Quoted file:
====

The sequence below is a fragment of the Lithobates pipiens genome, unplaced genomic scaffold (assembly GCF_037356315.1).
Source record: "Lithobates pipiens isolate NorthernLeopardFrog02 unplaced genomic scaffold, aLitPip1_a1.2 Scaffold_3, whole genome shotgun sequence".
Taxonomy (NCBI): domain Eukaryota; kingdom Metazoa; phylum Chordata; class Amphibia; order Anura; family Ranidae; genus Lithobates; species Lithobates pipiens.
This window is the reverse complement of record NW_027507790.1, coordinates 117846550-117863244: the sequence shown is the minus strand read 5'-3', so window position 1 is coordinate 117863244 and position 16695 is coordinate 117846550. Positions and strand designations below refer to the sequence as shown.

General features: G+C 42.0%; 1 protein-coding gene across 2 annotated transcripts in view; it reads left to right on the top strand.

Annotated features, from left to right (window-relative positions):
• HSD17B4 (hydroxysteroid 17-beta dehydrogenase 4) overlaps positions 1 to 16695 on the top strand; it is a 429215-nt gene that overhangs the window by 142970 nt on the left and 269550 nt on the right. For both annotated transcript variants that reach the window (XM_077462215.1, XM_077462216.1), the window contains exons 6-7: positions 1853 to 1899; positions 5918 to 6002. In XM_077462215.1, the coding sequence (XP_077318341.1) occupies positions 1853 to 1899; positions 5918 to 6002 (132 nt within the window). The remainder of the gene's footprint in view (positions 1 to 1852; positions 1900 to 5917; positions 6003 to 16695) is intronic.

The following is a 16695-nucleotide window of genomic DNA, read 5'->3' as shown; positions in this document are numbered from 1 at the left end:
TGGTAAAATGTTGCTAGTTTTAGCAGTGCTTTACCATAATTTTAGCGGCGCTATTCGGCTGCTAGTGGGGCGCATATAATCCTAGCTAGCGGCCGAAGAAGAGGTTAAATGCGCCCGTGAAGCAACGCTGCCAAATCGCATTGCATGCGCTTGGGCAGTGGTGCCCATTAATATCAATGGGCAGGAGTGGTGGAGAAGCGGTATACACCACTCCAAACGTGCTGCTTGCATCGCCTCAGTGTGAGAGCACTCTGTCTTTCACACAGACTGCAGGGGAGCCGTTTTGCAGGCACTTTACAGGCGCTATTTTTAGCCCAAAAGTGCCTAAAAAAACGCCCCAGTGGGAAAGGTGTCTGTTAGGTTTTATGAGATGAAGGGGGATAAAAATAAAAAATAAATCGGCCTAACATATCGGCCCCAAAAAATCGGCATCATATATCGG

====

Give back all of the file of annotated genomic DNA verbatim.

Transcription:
The sequence below is a fragment of the Lithobates pipiens genome, unplaced genomic scaffold (assembly GCF_037356315.1).
Source record: "Lithobates pipiens isolate NorthernLeopardFrog02 unplaced genomic scaffold, aLitPip1_a1.2 Scaffold_3, whole genome shotgun sequence".
Taxonomy (NCBI): domain Eukaryota; kingdom Metazoa; phylum Chordata; class Amphibia; order Anura; family Ranidae; genus Lithobates; species Lithobates pipiens.
This window is the reverse complement of record NW_027507790.1, coordinates 117846550-117863244: the sequence shown is the minus strand read 5'-3', so window position 1 is coordinate 117863244 and position 16695 is coordinate 117846550. Positions and strand designations below refer to the sequence as shown.

General features: G+C 42.0%; 1 protein-coding gene across 2 annotated transcripts in view; it reads left to right on the top strand.

Annotated features, from left to right (window-relative positions):
• HSD17B4 (hydroxysteroid 17-beta dehydrogenase 4) overlaps positions 1 to 16695 on the top strand; it is a 429215-nt gene that overhangs the window by 142970 nt on the left and 269550 nt on the right. For both annotated transcript variants that reach the window (XM_077462215.1, XM_077462216.1), the window contains exons 6-7: positions 1853 to 1899; positions 5918 to 6002. In XM_077462215.1, the coding sequence (XP_077318341.1) occupies positions 1853 to 1899; positions 5918 to 6002 (132 nt within the window). The remainder of the gene's footprint in view (positions 1 to 1852; positions 1900 to 5917; positions 6003 to 16695) is intronic.

The following is a 16695-nucleotide window of genomic DNA, read 5'->3' as shown; positions in this document are numbered from 1 at the left end:
TGGTAAAATGTTGCTAGTTTTAGCAGTGCTTTACCATAATTTTAGCGGCGCTATTCGGCTGCTAGTGGGGCGCATATAATCCTAGCTAGCGGCCGAAGAAGAGGTTAAATGCGCCCGTGAAGCAACGCTGCCAAATCGCATTGCATGCGCTTGGGCAGTGGTGCCCATTAATATCAATGGGCAGGAGTGGTGGAGAAGCGGTATACACCACTCCAAACGTGCTGCTTGCATCGCCTCAGTGTGAGAGCACTCTGTCTTTCACACAGACTGCAGGGGAGCCGTTTTGCAGGCACTTTACAGGCGCTATTTTTAGCCCAAAAGTGCCTAAAAAAACGCCCCAGTGGGAAAGGTGTCTGTTAGGTTTTATGAGATGAAGGGGGATAAAAATAAAAAATAAATCGGCCTAACATATCGGCCCCAAAAAATCGGCATCATATATCGG